I worked on visuals choosing two illustrations.
The first one is an illustration by Spike Press, one of his logos.
The first step was measuring the drawing and enlarge it by 2 times and half (8,5×16,5 to 21,5×41,25). I took more few main points to keep the proportions right and started drawing. In the first visual I tried adding as many details as possible also trying to give an impression of the textures and the shades, even though I didn’t use any colour.
I traced this drawing to obtain a simpler version, editing all the unnecessary details, getting a basic, clean line drawing.
The second illustration is by Rohan Daniel Eason, whose works I particularly enjoy. I couldn’t find its real measures, so I took a screenshot and worked as it was my piece of paper (12×15,3 to 30×38,25).
With this second illustration I worked in the opposite way, compared to the first one. I started with a quite simple line drawing, adding some lines, just to distinguish the black and white areas.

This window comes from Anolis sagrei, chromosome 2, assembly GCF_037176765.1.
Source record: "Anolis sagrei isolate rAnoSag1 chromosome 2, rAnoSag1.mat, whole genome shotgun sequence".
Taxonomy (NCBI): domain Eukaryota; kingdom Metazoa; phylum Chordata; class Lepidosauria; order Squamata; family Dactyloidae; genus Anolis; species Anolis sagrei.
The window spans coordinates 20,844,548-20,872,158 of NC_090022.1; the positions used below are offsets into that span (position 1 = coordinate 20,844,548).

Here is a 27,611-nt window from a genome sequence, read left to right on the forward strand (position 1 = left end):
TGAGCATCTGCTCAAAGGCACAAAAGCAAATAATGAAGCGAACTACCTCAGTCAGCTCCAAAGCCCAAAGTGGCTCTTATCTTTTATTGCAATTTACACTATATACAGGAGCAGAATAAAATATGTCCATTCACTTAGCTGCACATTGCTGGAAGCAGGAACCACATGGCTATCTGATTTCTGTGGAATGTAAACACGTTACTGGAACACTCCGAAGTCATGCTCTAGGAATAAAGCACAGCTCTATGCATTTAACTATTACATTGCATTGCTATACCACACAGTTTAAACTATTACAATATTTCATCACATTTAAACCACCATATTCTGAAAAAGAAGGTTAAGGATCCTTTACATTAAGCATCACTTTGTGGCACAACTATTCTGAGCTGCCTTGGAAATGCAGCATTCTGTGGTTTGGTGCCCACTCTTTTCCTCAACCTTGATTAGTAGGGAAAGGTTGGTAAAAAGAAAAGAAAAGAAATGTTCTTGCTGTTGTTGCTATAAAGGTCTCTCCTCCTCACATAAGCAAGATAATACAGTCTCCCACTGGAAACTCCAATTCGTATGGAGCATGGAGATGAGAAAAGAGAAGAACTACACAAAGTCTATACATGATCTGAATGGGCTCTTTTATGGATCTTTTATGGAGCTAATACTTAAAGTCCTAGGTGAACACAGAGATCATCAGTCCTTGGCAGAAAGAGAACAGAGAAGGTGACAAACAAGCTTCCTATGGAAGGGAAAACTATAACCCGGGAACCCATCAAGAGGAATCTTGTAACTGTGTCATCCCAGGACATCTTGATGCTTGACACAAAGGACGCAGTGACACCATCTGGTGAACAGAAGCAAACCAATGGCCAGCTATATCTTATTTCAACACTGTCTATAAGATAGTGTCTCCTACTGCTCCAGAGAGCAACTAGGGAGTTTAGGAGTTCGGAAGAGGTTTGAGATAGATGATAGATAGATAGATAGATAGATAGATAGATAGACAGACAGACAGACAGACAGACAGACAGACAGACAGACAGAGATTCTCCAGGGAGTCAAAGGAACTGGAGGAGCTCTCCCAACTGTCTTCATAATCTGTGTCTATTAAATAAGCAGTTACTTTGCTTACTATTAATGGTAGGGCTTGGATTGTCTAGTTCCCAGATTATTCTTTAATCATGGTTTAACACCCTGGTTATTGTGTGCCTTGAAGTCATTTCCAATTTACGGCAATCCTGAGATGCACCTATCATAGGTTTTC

Afterwards I started filling in the drawing with lots of details, trying to get it as clear as possible.
I experienced a really big difference between the first and the second illustration, mostly because of their really different style.
I thought that even in the edited version the Spike Press’ illustration was really clear and perfectly conveyed the final idea while I definitely needed more details in the basic visual of R.D. Eason’s piece, because the simple line drawing was a bit confusing and didn’t give a correct idea of the final result.
I found R. D. Eason’s website particularly useful to understand the art direction. In the page named Process he published some of his artworks from sketches to final, giving a great example of how things work.
Pictographic Index 1, by Karolina & Hans Lijklema , pages 268-279, Spike Press.